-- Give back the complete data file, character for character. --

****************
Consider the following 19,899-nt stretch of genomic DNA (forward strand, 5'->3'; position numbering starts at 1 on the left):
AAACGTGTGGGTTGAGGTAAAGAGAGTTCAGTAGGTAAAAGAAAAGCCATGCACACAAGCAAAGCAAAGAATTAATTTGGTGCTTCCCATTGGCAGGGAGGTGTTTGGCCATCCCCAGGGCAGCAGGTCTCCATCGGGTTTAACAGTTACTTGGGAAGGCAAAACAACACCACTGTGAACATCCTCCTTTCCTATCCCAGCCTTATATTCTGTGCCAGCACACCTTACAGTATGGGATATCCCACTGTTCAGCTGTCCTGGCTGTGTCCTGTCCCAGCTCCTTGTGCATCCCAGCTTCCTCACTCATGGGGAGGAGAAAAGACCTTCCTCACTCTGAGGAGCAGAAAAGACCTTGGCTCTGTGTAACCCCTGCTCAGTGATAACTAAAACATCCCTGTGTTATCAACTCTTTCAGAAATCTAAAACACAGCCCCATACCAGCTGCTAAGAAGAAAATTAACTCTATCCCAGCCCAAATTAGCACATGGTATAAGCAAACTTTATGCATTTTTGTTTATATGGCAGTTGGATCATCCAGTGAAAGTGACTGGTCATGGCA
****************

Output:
Consider the following 19,899-nt stretch of genomic DNA (forward strand, 5'->3'; position numbering starts at 1 on the left):
AAACGTGTGGGTTGAGGTAAAGAGAGTTCAGTAGGTAAAAGAAAAGCCATGCACACAAGCAAAGCAAAGAATTAATTTGGTGCTTCCCATTGGCAGGGAGGTGTTTGGCCATCCCCAGGGCAGCAGGTCTCCATCGGGTTTAACAGTTACTTGGGAAGGCAAAACAACACCACTGTGAACATCCTCCTTTCCTATCCCAGCCTTATATTCTGTGCCAGCACACCTTACAGTATGGGATATCCCACTGTTCAGCTGTCCTGGCTGTGTCCTGTCCCAGCTCCTTGTGCATCCCAGCTTCCTCACTCATGGGGAGGAGAAAAGACCTTCCTCACTCTGAGGAGCAGAAAAGACCTTGGCTCTGTGTAACCCCTGCTCAGTGATAACTAAAACATCCCTGTGTTATCAACTCTTTCAGAAATCTAAAACACAGCCCCATACCAGCTGCTAAGAAGAAAATTAACTCTATCCCAGCCCAAATTAGCACATGGTATAAGCAAACTTTATGCATTTTTGTTTATATGGCAGTTGGATCATCCAGTGAAAGTGACTGGTCATGGCA